Adaptive logistics in Africa: Southern Accord 12
January 13, 2014
Military deployments to Africa are similar to deployments to Afghanistan. In both cases, movements and secondary sustainment are challenging because of geography, immature transportation corridors, limited transportation hubs, and reliance on host-nation transportation capabilities.
U.S. Army Africa (USARAF) habitually conducts deployments to Africa in support of various training exercises. These deployments are often complex and difficult to support. Compounding the problems are frequent exercise location changes and short deployment windows for the exercises. Supporting these exercises requires flexibility in following deployment timelines and in selecting ports of debarkation. It also requires the use of local logistics resources and a variety of contracts.
Exercise Southern Accord 2012 (SA12) held at Thebephatshwa Airbase, Botswana, was a prime example of why the U.S. military should consider more adaptive and flexible models of logistics support when deploying to Africa and other areas with similar operational environments. SA12 was a combined exercise with the Botswana Defense Force focusing on humanitarian assistance and disaster relief operations, peacekeeping operations, and aeromedical evacuation.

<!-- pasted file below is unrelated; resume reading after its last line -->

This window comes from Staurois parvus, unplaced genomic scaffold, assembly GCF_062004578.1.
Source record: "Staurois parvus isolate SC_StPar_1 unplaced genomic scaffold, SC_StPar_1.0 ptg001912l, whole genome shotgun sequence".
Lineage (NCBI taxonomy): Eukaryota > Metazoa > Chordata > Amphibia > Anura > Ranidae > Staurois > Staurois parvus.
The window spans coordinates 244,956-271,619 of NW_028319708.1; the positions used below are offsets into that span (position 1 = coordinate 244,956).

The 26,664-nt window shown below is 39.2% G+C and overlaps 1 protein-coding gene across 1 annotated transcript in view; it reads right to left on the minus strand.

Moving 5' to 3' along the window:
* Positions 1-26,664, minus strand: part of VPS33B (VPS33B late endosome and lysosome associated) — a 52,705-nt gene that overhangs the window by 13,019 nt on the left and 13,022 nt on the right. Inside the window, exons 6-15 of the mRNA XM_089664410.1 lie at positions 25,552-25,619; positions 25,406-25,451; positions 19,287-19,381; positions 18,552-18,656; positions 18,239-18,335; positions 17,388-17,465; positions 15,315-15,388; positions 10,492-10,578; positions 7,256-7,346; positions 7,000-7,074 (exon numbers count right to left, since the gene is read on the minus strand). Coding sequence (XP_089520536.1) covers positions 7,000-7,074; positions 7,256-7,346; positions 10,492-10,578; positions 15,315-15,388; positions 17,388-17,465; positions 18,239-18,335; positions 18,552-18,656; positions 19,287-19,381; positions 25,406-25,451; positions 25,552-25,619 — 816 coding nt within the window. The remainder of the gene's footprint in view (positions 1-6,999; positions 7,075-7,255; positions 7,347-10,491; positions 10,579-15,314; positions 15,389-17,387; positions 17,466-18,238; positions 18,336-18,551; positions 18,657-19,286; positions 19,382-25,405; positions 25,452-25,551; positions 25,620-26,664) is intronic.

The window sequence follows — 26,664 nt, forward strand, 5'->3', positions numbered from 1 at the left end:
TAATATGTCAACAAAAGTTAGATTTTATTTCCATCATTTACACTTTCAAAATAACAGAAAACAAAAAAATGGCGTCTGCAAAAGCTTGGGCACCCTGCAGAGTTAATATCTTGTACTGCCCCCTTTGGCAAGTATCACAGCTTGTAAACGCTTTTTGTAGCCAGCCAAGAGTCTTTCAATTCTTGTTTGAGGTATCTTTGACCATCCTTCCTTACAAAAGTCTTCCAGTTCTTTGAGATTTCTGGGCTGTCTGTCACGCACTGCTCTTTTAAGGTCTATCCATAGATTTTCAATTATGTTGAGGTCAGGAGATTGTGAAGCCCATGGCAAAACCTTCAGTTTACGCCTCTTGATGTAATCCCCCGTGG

The exercise included more than 700 U.S. forces and roughly the same number of Botswana Defense Force personnel. The U.S. Army National Guard sent the most participants; National Guard Soldiers deployed to Botswana from 19 different locations in the continental United States (CONUS) and six different locations in Europe.
SA12 required airlift and sealift cargo from CONUS and Europe. In order to complete the total movement of forces and sustainment by the required delivery date, it was necessary to plan ahead and be adaptive in the methods and means of the deployment.
SPOD AND APOD SELECTION
Selecting a sea port of debarkation (SPOD) and aerial port of debarkation (APOD) was paramount to the success of SA12. USARAF planners requested Durban, South Africa, as the SPOD for the exercise, and the government of South Africa approved the selection. Planners chose Durban over other options because of its established customs clearance procedures and simple inland transport routing.
Challenges associated with using Durban as the SPOD included moving and clearing customs through two different countries (South Africa and Botswana). In order to facilitate the movement, local companies with expertise in this area were required.
Planners were challenged when selecting the APOD for the exercise. The largest airport in the vicinity of Thebephatshwa Airbase (the exercise area) was Gaborone International Airport. However, Gaborone International was unavailable because of diplomatic concerns. This presented challenges for a variety of reasons. The foremost concern was the capabilities of the airfield at Thebephatshwa.
Gaborone International Airport was the APOD of choice for all of the Air Mobility Command's (AMC's) commercial charter passenger carriers. The deployment plan entailed the use of these carriers because of the wide dispersion of deploying forces. It also entailed the use of consolidation points for passenger movements from CONUS.